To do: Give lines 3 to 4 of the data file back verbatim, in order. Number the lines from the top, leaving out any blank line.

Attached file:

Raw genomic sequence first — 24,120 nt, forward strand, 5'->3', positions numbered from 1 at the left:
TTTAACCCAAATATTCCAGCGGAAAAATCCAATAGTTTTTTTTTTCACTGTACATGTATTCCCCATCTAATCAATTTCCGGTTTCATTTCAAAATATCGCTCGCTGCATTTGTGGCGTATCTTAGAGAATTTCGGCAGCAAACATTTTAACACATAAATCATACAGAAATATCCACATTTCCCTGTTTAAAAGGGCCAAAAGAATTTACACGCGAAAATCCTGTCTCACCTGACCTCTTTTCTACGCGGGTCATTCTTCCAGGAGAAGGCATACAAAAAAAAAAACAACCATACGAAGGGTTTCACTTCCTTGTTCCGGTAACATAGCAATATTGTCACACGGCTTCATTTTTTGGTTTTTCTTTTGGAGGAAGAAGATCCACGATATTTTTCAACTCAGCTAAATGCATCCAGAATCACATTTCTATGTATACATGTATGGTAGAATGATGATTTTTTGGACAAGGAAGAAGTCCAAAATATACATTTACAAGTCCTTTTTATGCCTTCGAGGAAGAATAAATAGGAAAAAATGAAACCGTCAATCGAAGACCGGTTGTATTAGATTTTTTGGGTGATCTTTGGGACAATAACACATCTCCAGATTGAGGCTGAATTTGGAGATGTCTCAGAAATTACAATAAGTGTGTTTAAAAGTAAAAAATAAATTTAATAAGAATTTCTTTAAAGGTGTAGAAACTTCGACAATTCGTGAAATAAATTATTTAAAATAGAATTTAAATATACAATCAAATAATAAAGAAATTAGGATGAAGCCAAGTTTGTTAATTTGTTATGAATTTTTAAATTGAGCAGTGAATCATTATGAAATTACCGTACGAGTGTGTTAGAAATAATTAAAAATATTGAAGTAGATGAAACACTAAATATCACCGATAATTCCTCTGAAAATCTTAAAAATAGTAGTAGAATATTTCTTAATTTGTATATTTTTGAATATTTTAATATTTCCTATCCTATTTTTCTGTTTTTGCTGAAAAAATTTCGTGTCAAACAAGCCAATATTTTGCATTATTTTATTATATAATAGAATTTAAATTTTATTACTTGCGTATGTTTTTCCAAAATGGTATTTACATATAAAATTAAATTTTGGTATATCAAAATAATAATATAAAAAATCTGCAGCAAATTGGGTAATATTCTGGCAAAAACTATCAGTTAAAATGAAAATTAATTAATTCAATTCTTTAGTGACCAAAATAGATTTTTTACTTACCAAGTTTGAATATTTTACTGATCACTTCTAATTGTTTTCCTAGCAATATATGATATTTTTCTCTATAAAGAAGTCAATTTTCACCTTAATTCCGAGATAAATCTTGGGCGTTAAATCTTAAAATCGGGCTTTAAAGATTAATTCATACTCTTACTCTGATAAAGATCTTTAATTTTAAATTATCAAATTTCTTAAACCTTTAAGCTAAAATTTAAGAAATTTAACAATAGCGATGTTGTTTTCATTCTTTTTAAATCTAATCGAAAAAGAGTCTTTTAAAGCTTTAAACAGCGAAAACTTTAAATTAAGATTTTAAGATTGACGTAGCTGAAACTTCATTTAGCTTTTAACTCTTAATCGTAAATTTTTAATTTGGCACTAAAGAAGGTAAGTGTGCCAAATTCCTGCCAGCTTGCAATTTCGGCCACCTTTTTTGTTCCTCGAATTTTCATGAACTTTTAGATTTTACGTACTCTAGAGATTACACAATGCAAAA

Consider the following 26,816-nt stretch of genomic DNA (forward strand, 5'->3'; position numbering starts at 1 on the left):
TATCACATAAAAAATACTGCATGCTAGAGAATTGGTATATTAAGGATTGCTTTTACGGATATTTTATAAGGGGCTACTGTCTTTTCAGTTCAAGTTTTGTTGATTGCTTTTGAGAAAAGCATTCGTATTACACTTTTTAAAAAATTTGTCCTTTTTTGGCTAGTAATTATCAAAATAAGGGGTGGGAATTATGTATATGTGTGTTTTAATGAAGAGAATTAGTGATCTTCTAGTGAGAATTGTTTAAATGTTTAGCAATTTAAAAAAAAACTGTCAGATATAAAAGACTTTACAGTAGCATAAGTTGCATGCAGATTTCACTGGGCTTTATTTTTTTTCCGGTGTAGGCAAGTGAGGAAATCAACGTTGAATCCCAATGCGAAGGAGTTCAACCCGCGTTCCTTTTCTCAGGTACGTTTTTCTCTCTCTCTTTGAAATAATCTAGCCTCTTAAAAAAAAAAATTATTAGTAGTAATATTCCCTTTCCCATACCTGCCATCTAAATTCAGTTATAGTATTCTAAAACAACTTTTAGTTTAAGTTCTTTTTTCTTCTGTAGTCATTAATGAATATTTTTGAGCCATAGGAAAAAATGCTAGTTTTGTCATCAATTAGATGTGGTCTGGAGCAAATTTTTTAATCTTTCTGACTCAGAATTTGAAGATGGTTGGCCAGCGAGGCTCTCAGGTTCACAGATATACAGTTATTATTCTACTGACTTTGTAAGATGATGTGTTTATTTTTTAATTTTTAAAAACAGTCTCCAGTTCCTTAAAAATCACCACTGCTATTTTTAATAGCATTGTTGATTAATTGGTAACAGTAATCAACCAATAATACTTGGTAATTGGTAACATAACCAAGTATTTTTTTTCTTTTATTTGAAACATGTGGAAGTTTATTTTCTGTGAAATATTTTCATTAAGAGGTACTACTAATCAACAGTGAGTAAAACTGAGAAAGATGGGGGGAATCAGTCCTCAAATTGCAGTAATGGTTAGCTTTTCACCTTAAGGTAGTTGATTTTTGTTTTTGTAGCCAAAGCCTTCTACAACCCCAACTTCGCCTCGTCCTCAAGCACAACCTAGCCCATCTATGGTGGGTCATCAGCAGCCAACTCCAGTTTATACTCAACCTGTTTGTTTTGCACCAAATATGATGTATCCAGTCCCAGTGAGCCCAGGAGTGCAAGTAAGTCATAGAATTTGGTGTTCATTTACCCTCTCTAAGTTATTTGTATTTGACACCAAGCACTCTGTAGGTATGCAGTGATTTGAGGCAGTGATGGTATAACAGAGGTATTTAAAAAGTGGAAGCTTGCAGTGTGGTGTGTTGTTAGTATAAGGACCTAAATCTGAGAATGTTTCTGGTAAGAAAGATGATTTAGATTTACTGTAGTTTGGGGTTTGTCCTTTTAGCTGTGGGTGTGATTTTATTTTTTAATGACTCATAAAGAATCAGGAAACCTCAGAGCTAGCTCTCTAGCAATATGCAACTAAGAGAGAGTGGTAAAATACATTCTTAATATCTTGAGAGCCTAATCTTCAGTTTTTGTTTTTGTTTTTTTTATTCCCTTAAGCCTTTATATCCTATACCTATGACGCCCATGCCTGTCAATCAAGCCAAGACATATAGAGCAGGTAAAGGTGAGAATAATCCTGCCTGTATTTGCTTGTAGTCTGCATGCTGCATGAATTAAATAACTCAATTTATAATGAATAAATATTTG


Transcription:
Consider the following 26,816-nt stretch of genomic DNA (forward strand, 5'->3'; position numbering starts at 1 on the left):
TATCACATAAAAAATACTGCATGCTAGAGAATTGGTATATTAAGGATTGCTTTTACGGATATTTTATAAGGGGCTACTGTCTTTTCAGTTCAAGTTTTGTTGATTGCTTTTGAGAAAAGCATTCGTATTACACTTTTTAAAAAATTTGTCCTTTTTTGGCTAGTAATTATCAAAATAAGGGGTGGGAATTATGTATATGTGTGTTTTAATGAAGAGAATTAGTGATCTTCTAGTGAGAATTGTTTAAATGTTTAGCAATTTAAAAAAAAACTGTCAGATATAAAAGACTTTACAGTAGCATAAGTTGCATGCAGATTTCACTGGGCTTTATTTTTTTTCCGGTGTAGGCAAGTGAGGAAATCAACGTTGAATCCCAATGCGAAGGAGTTCAACCCGCGTTCCTTTTCTCAGGTACGTTTTTCTCTCTCTCTTTGAAATAATCTAGCCTCTTAAAAAAAAAAATTATTAGTAGTAATATTCCCTTTCCCATACCTGCCATCTAAATTCAGTTATAGTATTCTAAAACAACTTTTAGTTTAAGTTCTTTTTTCTTCTGTAGTCATTAATGAATATTTTTGAGCCATAGGAAAAAATGCTAGTTTTGTCATCAATTAGATGTGGTCTGGAGCAAATTTTTTAATCTTTCTGACTCAGAATTTGAAGATGGTTGGCCAGCGAGGCTCTCAGGTTCACAGATATACAGTTATTATTCTACTGACTTTGTAAGATGATGTGTTTATTTTTTAATTTTTAAAAACAGTCTCCAGTTCCTTAAAAATCACCACTGCTATTTTTAATAGCATTGTTGATTAATTGGTAACAGTAATCAACCAATAATACTTGGTAATTGGTAACATAACCAAGTATTTTTTTTCTTTTATTTGAAACATGTGGAAGTTTATTTTCTGTGAAATATTTTCATTAAGAGGTACTACTAATCAACAGTGAGTAAAACTGAGAAAGATGGGGGGAATCAGTCCTCAAATTGCAGTAATGGTTAGCTTTTCACCTTAAGGTAGTTGATTTTTGTTTTTGTAGCCAAAGCCTTCTACAACCCCAACTTCGCCTCGTCCTCAAGCACAACCTAGCCCATCTATGGTGGGTCATCAGCAGCCAACTCCAGTTTATACTCAACCTGTTTGTTTTGCACCAAATATGATGTATCCAGTCCCAGTGAGCCCAGGAGTGCAAGTAAGTCATAGAATTTGGTGTTCATTTACCCTCTCTAAGTTATTTGTATTTGACACCAAGCACTCTGTAGGTATGCAGTGATTTGAGGCAGTGATGGTATAACAGAGGTATTTAAAAAGTGGAAGCTTGCAGTGTGGTGTGTTGTTAGTATAAGGACCTAAATCTGAGAATGTTTCTGGTAAGAAAGATGATTTAGATTTACTGTAGTTTGGGGTTTGTCCTTTTAGCTGTGGGTGTGATTTTATTTTTTAATGACTCATAAAGAATCAGGAAACCTCAGAGCTAGCTCTCTAGCAATATGCAACTAAGAGAGAGTGGTAAAATACATTCTTAATATCTTGAGAGCCTAATCTTCAGTTTTTGTTTTTGTTTTTTTTATTCCCTTAAGCCTTTATATCCTATACCTATGACGCCCATGCCTGTCAATCAAGCCAAGACATATAGAGCAGGTAAAGGTGAGAATAATCCTGCCTGTATTTGCTTGTAGTCTGCATGCTGCATGAATTAAATAACTCAATTTATAATGAATAAATATTTG